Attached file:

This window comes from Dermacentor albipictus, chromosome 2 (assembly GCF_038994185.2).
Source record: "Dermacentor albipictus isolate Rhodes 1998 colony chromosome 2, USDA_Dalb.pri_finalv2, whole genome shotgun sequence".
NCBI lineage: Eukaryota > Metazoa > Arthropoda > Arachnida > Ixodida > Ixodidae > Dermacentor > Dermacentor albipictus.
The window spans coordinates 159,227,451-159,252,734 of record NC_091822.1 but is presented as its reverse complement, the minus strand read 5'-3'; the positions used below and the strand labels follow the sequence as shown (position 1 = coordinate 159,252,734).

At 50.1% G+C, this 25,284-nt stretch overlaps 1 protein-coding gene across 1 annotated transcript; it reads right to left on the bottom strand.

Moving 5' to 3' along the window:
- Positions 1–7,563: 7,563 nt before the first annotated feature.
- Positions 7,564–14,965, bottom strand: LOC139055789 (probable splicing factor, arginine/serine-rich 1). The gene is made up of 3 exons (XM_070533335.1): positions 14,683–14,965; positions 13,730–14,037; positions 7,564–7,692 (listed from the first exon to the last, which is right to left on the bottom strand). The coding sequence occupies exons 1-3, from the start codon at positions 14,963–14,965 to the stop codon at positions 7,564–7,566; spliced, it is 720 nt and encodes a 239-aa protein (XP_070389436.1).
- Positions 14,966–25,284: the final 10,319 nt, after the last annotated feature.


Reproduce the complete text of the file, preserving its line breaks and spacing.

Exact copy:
This window comes from Dermacentor albipictus, chromosome 2 (assembly GCF_038994185.2).
Source record: "Dermacentor albipictus isolate Rhodes 1998 colony chromosome 2, USDA_Dalb.pri_finalv2, whole genome shotgun sequence".
NCBI lineage: Eukaryota > Metazoa > Arthropoda > Arachnida > Ixodida > Ixodidae > Dermacentor > Dermacentor albipictus.
The window spans coordinates 159,227,451-159,252,734 of record NC_091822.1 but is presented as its reverse complement, the minus strand read 5'-3'; the positions used below and the strand labels follow the sequence as shown (position 1 = coordinate 159,252,734).

At 50.1% G+C, this 25,284-nt stretch overlaps 1 protein-coding gene across 1 annotated transcript; it reads right to left on the bottom strand.

Moving 5' to 3' along the window:
- Positions 1–7,563: 7,563 nt before the first annotated feature.
- Positions 7,564–14,965, bottom strand: LOC139055789 (probable splicing factor, arginine/serine-rich 1). The gene is made up of 3 exons (XM_070533335.1): positions 14,683–14,965; positions 13,730–14,037; positions 7,564–7,692 (listed from the first exon to the last, which is right to left on the bottom strand). The coding sequence occupies exons 1-3, from the start codon at positions 14,963–14,965 to the stop codon at positions 7,564–7,566; spliced, it is 720 nt and encodes a 239-aa protein (XP_070389436.1).
- Positions 14,966–25,284: the final 10,319 nt, after the last annotated feature.